2. The following major issues have been raised regarding the proposed MAT on gross assets:

(i) Computation of MAT with reference to gross value of assets will require all companies to pay tax even if they are loss making companies or operating in a cyclical downturn. An asset based MAT does not have a proximate linkage with a particular year''s income or turnover. An asset based MAT on loss making companies would result in significant hardship since they would not have the resources to pay the tax. While one ''incentive for efficiency'' argument could be that such companies could shut down or restructure their businesses, such an argument would not be valid for businesses where losses may be inherent over long periods of the business cycle. Income tax should be on real income and any method for presuming income should also be reasonable enough to come closer to the real income.

(ii) The return on assets is one of the indicators for evaluating the performance of companies. However, it is not reasonable to apply this for newly set up infrastructure companies which have long gestation periods. Since the proposed MAT regime does not provide any exemption for gestation period, investment costs in new businesses will be higher on account of the MAT when compared to old businesses which already have a depreciated asset base. Similarly, for companies undergoing major expansion resulting in the value of assets being much higher, the MAT may be much greater than the income tax liability.

(iii) In the case of corporates under liquidation, a levy of a presumptive asset tax till the time the company is dissolved is not reasonable.

(iv) Assuming the same net income as a percentage of gross assets for all taxpayers is not practical as this would vary depending on the industry concerned, the degree of integration of the particular enterprise, and the type of product or service provided.

(v) The inclusion of ''capital works in progress'' which is not used in the business and does not contribute in revenue generation would distort the asset based tax. Taxation should be based on net worth and not on gross assets.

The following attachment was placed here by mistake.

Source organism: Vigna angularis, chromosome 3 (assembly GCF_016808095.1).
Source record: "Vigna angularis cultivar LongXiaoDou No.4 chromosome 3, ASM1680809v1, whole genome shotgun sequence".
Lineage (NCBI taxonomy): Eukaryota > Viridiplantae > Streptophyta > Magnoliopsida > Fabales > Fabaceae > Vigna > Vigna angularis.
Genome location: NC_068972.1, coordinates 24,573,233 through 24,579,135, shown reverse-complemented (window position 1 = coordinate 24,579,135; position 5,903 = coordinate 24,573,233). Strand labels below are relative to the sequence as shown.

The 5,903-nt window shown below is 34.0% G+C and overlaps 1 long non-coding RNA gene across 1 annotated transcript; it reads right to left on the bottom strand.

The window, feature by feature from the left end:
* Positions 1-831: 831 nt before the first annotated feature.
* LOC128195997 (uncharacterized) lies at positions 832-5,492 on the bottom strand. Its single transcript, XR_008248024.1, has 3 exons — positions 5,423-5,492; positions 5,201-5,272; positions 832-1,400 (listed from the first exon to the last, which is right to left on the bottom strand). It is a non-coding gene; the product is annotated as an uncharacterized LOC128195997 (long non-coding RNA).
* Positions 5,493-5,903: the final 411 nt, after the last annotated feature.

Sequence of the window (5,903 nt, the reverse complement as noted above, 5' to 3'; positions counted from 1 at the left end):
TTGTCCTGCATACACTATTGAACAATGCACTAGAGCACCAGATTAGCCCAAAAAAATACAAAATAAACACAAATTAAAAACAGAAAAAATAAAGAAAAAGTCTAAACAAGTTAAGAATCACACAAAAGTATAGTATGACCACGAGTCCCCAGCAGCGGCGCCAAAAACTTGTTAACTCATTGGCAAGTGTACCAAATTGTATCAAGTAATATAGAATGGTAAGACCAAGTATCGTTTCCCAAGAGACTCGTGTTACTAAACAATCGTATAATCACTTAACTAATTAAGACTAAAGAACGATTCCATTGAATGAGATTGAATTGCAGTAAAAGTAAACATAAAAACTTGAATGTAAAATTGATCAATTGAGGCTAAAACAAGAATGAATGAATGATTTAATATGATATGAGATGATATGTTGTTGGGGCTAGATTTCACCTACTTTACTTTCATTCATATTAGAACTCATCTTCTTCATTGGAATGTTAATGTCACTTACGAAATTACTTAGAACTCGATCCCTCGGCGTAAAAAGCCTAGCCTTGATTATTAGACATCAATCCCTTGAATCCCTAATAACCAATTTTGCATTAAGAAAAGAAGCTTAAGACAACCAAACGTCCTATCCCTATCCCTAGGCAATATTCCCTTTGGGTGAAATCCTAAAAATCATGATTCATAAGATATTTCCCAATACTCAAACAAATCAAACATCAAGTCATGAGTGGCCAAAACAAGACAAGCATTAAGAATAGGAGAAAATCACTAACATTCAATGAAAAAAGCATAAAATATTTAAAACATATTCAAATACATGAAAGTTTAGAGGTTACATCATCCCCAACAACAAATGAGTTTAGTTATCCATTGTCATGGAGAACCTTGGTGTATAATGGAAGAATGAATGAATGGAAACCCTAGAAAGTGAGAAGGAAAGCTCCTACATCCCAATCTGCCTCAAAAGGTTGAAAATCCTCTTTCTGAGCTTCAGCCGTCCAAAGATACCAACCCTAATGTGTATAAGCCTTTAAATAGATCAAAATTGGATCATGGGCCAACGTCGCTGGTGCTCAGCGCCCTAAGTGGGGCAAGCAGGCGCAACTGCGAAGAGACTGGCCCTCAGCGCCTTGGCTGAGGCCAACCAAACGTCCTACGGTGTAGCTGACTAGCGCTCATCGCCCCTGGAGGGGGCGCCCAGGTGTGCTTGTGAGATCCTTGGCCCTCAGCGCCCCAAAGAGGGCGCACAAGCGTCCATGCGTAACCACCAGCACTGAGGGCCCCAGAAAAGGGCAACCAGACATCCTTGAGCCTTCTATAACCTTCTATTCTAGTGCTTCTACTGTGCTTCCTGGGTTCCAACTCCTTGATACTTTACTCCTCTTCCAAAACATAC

(vi) The asset based MAT does not cover situations where there are multiple tiers of subsidiaries for handling separate businesses or investments. There would be a cascading effect of the asset based MAT in such cases.

(vii) The proposed MAT does not allow for any carry forward which would result in a corporate paying more overall tax in a low profit year without there being any relief against above average profits earned in a subsequent year.

(viii) The DTC proposes ''investment linked'' incentives to specified sectors for investment. The application of asset based MAT on companies operating in such sectors contradicts this policy.

3. Some of the issues raised by stakeholders (such as MAT credit) can be addressed by making appropriate changes in the proposed scheme of the asset based MAT. However, there may be practical difficulties and unintended consequences, particularly in the case of loss making companies and companies having a long gestation period. It is, therefore, proposed to compute MAT with reference to book profit.

CHAPTER II

TAX TREATMENT OF SAVINGS -- EXEMPT EXEMPT TAX (EET) VIS-À-VIS EXEMPT EXEMPT EXEMPT (EEE) BASIS

1. Chapter-XII of the Discussion Paper on the Direct Taxes Code (DTC) deals with tax incentives for savings. It proposes the ''Exempt-Exempt-Taxation'' (EET) method of taxation for savings. Under this method, the contributions towards certain savings are deductible from income (this represents the first 'E' under the EET method), the accumulation/accretions are exempt (free from any tax incidence) till such time as they remain invested (this represents the second ''E'' under the EET method) and all withdrawals at any time are subject to tax at the applicable marginal rate of tax (this represents the ''T'' under the EET method).

1.1 Based on the EET principle, the Code provides for deduction in respect of aggregate contributions upto a limit of three hundred thousand rupees (both by the employee and the employer) to any account maintained with any permitted savings intermediary, during the financial year. This account will have to be maintained with any permitted savings intermediary in accordance with the scheme framed and prescribed by the Central Government. The permitted savings intermediaries will be approved provident funds, approved superannuation funds, life insurer and New Pension System Trust. The accretions to the deposits will remain untaxed till such time as they are allowed to accumulate in the account. Any withdrawal made, or amount received, under whatever circumstances, from this account will be included in the income of the assessee under the head 'income from residuary sources', in the year of such withdrawal or receipt. It will accordingly be subject to tax at the applicable personal marginal rate of tax.

1.2 Taxation on EET basis is proposed to be...